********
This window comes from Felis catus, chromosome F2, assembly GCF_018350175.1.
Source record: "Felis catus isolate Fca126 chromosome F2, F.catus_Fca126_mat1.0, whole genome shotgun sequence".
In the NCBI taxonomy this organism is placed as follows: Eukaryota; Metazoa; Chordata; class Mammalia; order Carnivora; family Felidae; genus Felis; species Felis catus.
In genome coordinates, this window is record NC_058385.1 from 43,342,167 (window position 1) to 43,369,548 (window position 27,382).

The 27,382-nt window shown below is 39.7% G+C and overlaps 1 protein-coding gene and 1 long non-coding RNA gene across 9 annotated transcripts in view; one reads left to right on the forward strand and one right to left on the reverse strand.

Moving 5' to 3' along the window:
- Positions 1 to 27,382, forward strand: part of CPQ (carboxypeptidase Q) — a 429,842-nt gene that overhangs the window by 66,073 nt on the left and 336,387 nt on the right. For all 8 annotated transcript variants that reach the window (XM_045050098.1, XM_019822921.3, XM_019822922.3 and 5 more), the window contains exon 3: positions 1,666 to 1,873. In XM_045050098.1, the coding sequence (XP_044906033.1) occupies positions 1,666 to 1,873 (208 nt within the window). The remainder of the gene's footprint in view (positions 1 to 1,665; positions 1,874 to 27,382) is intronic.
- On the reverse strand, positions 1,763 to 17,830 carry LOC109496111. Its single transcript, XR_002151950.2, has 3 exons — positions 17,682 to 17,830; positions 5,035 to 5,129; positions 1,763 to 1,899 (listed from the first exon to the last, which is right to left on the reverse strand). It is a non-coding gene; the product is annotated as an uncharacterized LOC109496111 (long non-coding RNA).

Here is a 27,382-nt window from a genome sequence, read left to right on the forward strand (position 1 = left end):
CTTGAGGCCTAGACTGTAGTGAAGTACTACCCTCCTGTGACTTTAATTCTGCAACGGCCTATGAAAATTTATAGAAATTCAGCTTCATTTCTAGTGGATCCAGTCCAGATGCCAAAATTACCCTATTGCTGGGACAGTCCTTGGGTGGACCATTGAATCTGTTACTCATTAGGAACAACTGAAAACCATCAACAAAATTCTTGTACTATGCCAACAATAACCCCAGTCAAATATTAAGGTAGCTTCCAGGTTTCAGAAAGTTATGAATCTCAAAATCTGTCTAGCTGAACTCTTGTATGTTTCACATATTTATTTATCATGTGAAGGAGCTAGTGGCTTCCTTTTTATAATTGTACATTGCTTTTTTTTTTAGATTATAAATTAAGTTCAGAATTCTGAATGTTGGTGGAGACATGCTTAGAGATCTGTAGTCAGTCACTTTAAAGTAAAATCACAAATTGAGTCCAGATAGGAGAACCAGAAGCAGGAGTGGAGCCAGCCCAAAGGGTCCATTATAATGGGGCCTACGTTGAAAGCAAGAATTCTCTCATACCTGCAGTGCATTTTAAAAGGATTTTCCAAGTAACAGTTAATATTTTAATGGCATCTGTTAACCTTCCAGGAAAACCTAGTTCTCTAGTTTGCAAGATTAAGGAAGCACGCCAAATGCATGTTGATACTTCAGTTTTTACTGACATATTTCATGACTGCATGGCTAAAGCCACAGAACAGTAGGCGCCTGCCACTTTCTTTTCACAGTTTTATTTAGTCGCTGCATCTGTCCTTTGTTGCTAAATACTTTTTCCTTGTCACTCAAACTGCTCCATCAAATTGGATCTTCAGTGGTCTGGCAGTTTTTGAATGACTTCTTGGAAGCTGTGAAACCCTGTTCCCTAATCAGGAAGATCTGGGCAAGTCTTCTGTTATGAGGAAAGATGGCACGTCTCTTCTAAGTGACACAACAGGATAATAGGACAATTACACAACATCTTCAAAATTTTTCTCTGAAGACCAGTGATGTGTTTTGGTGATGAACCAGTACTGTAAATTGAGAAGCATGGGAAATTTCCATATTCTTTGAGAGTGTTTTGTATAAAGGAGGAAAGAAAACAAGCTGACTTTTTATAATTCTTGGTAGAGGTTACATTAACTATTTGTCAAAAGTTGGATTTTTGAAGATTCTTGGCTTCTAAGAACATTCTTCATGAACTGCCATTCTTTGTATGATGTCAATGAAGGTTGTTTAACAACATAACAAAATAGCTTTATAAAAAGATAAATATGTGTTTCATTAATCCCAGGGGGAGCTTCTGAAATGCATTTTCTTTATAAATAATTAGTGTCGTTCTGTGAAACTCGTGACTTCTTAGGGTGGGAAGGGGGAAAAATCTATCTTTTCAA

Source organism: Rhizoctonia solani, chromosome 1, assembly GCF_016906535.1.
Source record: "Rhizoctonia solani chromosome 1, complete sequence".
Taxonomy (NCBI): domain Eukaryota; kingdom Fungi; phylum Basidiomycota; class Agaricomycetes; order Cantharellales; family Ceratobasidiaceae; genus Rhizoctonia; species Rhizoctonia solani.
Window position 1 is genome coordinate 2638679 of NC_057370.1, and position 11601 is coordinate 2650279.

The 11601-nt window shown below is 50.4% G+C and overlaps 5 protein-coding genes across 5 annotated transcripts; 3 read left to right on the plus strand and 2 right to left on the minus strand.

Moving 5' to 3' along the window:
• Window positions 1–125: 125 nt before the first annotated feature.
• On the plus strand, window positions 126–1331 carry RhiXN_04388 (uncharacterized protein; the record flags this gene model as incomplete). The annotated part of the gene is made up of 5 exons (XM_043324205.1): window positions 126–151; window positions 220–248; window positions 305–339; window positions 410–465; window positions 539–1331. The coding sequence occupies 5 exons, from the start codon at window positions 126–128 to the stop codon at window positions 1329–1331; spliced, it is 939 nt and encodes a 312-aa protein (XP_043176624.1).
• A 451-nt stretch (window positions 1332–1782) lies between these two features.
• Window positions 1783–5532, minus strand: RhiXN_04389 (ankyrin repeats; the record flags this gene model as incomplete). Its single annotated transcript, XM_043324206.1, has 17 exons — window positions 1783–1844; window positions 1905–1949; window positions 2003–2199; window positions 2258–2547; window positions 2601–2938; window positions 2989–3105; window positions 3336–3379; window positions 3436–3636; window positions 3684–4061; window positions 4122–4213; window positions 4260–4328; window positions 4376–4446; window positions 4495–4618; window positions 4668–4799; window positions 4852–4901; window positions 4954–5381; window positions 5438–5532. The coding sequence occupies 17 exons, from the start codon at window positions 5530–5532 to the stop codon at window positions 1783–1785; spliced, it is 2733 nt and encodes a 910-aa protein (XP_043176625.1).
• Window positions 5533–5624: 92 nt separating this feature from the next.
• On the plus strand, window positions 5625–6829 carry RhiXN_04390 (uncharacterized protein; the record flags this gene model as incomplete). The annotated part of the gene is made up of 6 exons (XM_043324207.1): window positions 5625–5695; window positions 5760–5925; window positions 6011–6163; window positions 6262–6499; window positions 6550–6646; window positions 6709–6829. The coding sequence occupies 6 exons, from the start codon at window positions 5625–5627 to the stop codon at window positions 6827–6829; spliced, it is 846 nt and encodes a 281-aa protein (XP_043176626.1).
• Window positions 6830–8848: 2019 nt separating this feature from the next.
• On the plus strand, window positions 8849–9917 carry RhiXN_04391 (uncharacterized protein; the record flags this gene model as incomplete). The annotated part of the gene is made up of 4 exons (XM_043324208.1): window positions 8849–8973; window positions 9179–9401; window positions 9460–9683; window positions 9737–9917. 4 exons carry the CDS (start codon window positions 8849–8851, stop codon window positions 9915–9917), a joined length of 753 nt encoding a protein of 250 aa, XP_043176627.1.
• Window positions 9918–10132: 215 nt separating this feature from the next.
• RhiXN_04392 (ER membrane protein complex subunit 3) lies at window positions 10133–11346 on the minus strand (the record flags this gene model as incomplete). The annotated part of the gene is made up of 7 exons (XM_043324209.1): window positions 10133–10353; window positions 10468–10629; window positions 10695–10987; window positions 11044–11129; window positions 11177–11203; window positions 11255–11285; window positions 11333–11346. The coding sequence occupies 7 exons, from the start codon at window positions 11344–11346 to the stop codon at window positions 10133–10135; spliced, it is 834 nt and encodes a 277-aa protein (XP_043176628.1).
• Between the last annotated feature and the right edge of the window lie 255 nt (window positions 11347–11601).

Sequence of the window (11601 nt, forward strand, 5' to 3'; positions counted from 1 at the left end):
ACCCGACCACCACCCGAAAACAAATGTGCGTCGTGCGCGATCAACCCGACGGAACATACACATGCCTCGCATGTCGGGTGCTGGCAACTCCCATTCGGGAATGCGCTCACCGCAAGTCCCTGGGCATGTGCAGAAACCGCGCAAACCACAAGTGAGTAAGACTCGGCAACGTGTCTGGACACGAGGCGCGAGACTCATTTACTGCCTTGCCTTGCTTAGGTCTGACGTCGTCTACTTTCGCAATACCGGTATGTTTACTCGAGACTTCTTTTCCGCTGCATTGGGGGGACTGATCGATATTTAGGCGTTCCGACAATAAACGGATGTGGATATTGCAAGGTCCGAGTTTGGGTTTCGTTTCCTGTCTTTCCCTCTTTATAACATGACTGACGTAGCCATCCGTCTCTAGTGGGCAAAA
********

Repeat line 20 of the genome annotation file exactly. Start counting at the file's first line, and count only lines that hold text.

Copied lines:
• Window positions 1783–5532, minus strand: RhiXN_04389 (ankyrin repeats; the record flags this gene model as incomplete). Its single annotated transcript, XM_043324206.1, has 17 exons — window positions 1783–1844; window positions 1905–1949; window positions 2003–2199; window positions 2258–2547; window positions 2601–2938; window positions 2989–3105; window positions 3336–3379; window positions 3436–3636; window positions 3684–4061; window positions 4122–4213; window positions 4260–4328; window positions 4376–4446; window positions 4495–4618; window positions 4668–4799; window positions 4852–4901; window positions 4954–5381; window positions 5438–5532. The coding sequence occupies 17 exons, from the start codon at window positions 5530–5532 to the stop codon at window positions 1783–1785; spliced, it is 2733 nt and encodes a 910-aa protein (XP_043176625.1).